"Alleluia! Sing to Jesus"
"Alleluia! King eternal, Lord omnipotent we own; Alleluia! Born of Mary, earth Your footstool, heav'n Your throne. As within the veil You entered, robed in flesh, our great High Priest, Here on earth both priest and victim in the eucharistic feast."
In the Jerusalem temple, a heavy veil or curtain separated the Most Holy Place, the place of God's presence, from the rest of the sanctuary. The curtain was created out of blue, purple, and scarlet fabric and woven with angelic figures of cherubim. Hidden from sight behind the veil was the symbol of the divine presence, the ark of the covenant. Only the high priest entered the Most Holy Place, carrying blood to atone for his own sins and the sins of the people (see Hebrews 9:3-7).
During Jesus' earthly ministry, He visited the great temple that had been rebuilt by King Herod. When He was 12 years old, Jesus sat with the teachers in the temple, listening and asking questions. He knew where He needed to be, saying to His anxious parents, "Did you not know that I must be in My Father's house?" (Luke 2:49b). As an adult Jesus taught in the temple courtyards and porches. He drove the money-changers from the temple, cleansing His Father's house for prayer.
In the temple that Jesus knew, the rich, woven curtain, which may have been 60 feet high and four inches thick, still hung before the Most Holy Place. That heavy veil separated sinners from God's holy presence, but when Jesus died on the cross, "the curtain of the temple was torn in two, from top to bottom" (Mark 15:38). Through Jesus' atoning death, the dividing barrier between God and sinners was brought down. In ancient Israel only the high priest could enter through the curtain into God's presence, and only once a year. But now we enter God's holy presence through Jesus Himself, through "the new and living way that He opened for us through the curtain, that is, through His flesh" (Hebrews 10:20).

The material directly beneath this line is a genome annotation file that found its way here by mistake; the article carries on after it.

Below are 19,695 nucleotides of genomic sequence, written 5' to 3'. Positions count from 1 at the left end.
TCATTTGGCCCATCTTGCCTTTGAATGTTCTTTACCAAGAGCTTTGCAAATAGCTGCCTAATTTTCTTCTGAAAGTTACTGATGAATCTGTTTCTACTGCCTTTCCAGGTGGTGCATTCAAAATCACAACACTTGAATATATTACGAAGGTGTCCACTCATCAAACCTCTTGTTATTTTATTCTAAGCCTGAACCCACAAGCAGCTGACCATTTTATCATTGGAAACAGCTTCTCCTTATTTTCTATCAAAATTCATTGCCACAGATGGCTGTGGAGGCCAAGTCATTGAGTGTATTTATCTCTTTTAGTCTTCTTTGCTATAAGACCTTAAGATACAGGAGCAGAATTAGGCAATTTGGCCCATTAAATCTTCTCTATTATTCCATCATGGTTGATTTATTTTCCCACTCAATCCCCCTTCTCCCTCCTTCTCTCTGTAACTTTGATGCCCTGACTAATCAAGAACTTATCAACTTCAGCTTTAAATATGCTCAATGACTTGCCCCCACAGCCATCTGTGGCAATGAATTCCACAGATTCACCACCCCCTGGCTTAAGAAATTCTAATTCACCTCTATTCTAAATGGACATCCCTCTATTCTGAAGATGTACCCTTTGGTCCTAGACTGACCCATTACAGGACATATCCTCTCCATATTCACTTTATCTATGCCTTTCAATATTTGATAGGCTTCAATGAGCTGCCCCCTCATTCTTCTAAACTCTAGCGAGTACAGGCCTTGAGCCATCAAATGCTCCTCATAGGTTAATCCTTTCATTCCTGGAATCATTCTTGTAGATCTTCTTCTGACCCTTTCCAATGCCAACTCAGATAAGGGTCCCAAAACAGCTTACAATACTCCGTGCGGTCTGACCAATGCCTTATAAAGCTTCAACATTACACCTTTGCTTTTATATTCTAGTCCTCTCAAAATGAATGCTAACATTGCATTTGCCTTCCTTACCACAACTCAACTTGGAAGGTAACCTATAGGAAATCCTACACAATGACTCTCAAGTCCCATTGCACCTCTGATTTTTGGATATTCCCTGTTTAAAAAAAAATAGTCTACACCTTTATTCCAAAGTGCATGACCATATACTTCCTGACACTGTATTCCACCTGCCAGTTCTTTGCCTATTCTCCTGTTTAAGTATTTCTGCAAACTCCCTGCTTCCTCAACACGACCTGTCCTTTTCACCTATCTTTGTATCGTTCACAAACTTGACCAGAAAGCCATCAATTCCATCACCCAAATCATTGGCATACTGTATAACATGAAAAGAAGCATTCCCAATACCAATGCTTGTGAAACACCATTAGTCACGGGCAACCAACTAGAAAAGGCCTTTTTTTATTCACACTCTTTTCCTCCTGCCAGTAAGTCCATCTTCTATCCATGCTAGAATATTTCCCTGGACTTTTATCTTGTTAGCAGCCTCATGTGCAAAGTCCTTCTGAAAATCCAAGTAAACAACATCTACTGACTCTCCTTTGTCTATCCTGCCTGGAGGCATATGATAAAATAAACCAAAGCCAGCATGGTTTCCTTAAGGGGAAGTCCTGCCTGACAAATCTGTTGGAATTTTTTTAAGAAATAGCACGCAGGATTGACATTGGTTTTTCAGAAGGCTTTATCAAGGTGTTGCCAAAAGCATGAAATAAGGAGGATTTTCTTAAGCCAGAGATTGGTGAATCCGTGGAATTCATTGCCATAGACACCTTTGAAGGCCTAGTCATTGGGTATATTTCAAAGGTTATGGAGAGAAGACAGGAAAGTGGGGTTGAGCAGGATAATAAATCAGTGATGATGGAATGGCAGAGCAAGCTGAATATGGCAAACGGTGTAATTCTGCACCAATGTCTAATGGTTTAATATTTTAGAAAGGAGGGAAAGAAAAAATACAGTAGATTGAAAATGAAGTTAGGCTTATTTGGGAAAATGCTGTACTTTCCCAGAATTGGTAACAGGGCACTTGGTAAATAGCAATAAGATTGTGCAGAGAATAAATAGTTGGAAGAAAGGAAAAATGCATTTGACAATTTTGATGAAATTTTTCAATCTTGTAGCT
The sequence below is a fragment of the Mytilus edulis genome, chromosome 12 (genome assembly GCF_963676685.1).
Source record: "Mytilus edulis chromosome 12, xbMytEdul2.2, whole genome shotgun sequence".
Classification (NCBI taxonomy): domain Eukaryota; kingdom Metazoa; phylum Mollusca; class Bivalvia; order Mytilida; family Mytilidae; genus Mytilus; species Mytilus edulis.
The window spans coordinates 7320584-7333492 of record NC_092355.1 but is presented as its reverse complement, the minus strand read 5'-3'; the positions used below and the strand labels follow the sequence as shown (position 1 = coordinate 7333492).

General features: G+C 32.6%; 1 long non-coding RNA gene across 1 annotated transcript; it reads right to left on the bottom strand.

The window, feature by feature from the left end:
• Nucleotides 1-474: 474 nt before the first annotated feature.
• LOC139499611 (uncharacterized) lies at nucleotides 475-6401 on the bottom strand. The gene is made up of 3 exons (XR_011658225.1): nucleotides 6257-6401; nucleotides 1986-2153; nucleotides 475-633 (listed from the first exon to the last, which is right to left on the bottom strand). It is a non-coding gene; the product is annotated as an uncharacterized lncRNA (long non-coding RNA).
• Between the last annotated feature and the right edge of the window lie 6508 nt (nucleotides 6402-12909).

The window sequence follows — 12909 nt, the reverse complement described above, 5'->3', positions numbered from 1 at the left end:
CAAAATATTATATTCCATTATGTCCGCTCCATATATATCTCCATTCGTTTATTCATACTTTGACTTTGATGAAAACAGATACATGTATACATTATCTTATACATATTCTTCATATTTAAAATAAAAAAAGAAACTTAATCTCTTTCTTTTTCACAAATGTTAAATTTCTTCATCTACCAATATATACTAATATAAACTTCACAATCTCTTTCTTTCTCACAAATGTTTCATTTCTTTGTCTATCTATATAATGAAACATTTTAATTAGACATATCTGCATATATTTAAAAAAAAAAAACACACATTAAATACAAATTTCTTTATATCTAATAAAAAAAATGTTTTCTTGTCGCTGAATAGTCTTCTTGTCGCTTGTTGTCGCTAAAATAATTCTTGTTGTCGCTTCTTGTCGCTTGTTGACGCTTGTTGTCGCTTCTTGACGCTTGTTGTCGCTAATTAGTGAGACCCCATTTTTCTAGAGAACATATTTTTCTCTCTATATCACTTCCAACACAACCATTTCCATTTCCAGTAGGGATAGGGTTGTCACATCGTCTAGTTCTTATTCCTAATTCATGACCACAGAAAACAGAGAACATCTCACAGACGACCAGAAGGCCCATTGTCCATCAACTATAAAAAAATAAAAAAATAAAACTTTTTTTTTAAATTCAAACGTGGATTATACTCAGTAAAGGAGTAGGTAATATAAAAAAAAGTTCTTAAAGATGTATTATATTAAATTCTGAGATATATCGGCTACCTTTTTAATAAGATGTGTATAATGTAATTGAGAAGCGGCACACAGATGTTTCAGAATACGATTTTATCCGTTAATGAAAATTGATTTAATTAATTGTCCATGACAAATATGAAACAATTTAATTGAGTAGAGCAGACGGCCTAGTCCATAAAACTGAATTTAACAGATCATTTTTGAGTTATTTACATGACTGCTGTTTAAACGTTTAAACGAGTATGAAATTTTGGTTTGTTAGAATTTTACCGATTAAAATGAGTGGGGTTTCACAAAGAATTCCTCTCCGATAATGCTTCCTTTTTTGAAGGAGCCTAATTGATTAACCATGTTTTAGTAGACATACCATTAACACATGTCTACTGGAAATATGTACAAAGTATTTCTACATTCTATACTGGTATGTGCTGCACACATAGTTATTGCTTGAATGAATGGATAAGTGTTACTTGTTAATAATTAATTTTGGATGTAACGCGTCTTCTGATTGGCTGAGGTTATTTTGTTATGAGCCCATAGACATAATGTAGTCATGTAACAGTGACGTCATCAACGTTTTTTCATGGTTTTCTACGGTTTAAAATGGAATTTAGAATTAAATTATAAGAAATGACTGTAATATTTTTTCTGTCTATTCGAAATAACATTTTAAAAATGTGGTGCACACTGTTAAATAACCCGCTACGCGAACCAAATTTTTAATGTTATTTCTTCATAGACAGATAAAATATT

At any time, day or night, we can come before God in worship and prayer. We also enter God's presence as Jesus, our great High Priest, invites us to His holy Supper. At the "eucharistic feast," that is, the feast of thanksgiving, Jesus is present as "both priest and victim" as we receive His body and blood, given and shed for the forgiveness of our sins. In the Sacraments, in the study of His Word, in worship and in prayer, we freely enter God's presence because He once entered our presence in the Person of His Son. Through Jesus' redeeming death, the dividing curtain was torn down. The way is now open.
WE PRAY: Heavenly Father, hear my prayers for the sake of Jesus, our great High Priest. Amen.
This Daily Devotion was written by Dr. Carol Geisler. It is based on the hymn, "Alleluia! Sing to Jesus," which is number 821 in the Lutheran Service Book.
1. Why was only the high priest allowed in the Most Holy Place?
2. What's the significance of the temple curtain being torn in two when Jesus died on the cross?
3. Why is Jesus' sacrifice sufficient for the forgiveness of our sins before God the Father?
Today's Bible Readings: 2 Samuel 13-14 John 4:1-26
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